GRAND RAPIDS, Mich. (WOOD) — Since it was created seven years ago, Giving Tuesday has exploded.
The founders of Giving Tuesday rolled it out in 2012 as a way to balance out consumer-driven Black Friday and Cyber Monday.
A recent report from Giving Tuesday’s leaders says they were banking that “technology and social media could be used to make generosity go viral,” and it appears to have paid off:
Now the one-day campaign spans 55 countries around the globe and Giving Tuesday’s board is rolling out a strategy to expand it further.
“In an increasingly disconnected world: We need more rituals that bring us together, defined by joy and hope,” the group’s report states.
REACH IN MICHIGAN
In the U.S., more than 120 communities have launched a Giving Tuesday program on the local level, including Grand Rapids.
The city founded #GRgives in 2016 as a way to provide a single platform to track down groups to donate to and volunteer with. The campaign earned a nod in Giving Tuesday’s report as a “celebration of civic pride and local generosity.”
Grand Rapids is not alone in backing the philanthropic push in Michigan. Dearborn-based Ford Motor Company is one of the 13 supporting institutions of Giving Tuesday, with The Bill & Melinda Gates Foundation as the lead sponsor.
MILLENNIALS VS. BABY BOOMERS: DONATION DIFFERENCES
Giving Tuesday leaders say millennials and Generation Zers ages 18-34 are the top participants in Giving Tuesday.
The average online donation across all age groups is $105, according to the Giving Tuesday report.
However, Baby Boomers still typically give larger financial donations, according to a November survey by YouGov. The research firm says 20% of Baby Boomers surveyed said they donate at least $1,000 to charities each year, compared to 11% of Generation Xers and 5% of millennials.
The causes earning support also vary by age group. The YouGov survey of 1,242 adults found millennials are more likely to say they’ve donated to a civil rights organization within the last year than Generation Xers and Baby Boomers — 18% compared to 11% and 7% respectively. Baby Boomers reported donating to human services charities and religious organizations at a higher rate than their younger counterparts.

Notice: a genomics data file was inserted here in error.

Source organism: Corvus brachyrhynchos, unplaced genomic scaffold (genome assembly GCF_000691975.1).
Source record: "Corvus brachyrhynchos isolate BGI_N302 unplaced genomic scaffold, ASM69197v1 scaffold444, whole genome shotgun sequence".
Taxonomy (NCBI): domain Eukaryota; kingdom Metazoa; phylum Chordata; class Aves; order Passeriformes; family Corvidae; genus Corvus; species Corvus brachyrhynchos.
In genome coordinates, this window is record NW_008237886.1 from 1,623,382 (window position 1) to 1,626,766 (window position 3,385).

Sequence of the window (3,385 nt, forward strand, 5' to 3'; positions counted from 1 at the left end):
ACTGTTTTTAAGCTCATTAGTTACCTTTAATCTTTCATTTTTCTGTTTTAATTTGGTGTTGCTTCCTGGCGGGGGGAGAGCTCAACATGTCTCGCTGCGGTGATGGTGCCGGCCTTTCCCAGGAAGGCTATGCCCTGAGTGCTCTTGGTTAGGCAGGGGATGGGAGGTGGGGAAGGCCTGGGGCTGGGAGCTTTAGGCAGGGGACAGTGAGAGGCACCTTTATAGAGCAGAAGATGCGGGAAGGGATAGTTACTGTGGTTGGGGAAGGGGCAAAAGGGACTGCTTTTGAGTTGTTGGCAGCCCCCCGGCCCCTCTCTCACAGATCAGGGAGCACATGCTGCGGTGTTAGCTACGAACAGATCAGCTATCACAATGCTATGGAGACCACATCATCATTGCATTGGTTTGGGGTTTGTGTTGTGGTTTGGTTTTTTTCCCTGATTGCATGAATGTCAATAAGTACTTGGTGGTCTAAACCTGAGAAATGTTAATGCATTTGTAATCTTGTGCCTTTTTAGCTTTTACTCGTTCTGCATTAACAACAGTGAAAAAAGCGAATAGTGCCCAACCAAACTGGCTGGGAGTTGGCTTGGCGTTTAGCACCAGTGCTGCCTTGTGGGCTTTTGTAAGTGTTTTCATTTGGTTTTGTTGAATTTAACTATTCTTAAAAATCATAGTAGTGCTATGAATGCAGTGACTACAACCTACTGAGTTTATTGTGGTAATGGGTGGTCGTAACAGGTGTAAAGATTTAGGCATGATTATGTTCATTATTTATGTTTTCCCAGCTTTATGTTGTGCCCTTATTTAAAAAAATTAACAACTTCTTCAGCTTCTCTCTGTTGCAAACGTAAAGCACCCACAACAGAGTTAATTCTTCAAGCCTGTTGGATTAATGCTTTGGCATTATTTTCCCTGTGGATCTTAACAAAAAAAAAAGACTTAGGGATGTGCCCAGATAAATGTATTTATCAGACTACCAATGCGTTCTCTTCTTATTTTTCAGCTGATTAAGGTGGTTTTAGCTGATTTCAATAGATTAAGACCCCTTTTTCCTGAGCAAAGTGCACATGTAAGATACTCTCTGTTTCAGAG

The YouGov survey said while the majority of American donors say they opt for charities they feel personally connected to, nearly four in 10 people pick charities they think will use their donations most effectively.
PROTECTING YOUR GIFT
With Giving Tuesday comes schemes that prey upon the generosity of unsuspecting donors.
While Americans donated more than $400 million online during last year’s Giving Tuesday, it’s unclear how much fell into the hands of scammers.
If you’re among those planning to participate in this Giving Tuesday, the Better Business Bureau’s Wise Giving Alliance has these five tips to help ensure your donation goes where you want it to:
- Watch out for name similarities. When charities seek support for the same cause, their names are often similar. Before you give, be sure you have the exact name of the charity to avoid a case of mistaken identity.
- Avoid on-the-spot donation decisions from unfamiliar organizations. With the holidays come more donation requests outside public places like grocery stores. Don’t cave under the pressure to give immediately — responsible organizations will welcome your gift at any time.
- Be wary of emotional appeals. Marketers have been known to exploit the holidays to make emotional pleas to donors. Don’t let emotions stop you from vetting the charity you’re interested in.
- Opt for charities that disclose their information. Although participation is voluntary, charities that don’t disclose requested information to the Better Business Bureau’s Wise Giving Alliance raise a red flag. Visit Give.org to find out if your selected charity is nondisclosure.
- Rely on standards-based evaluations. Charities can demonstrate they are trustworthy by agreeing to in-depth evaluations such as the 20 BBB Standards for Charity Accountability. Get free access to charity reports at Give.org.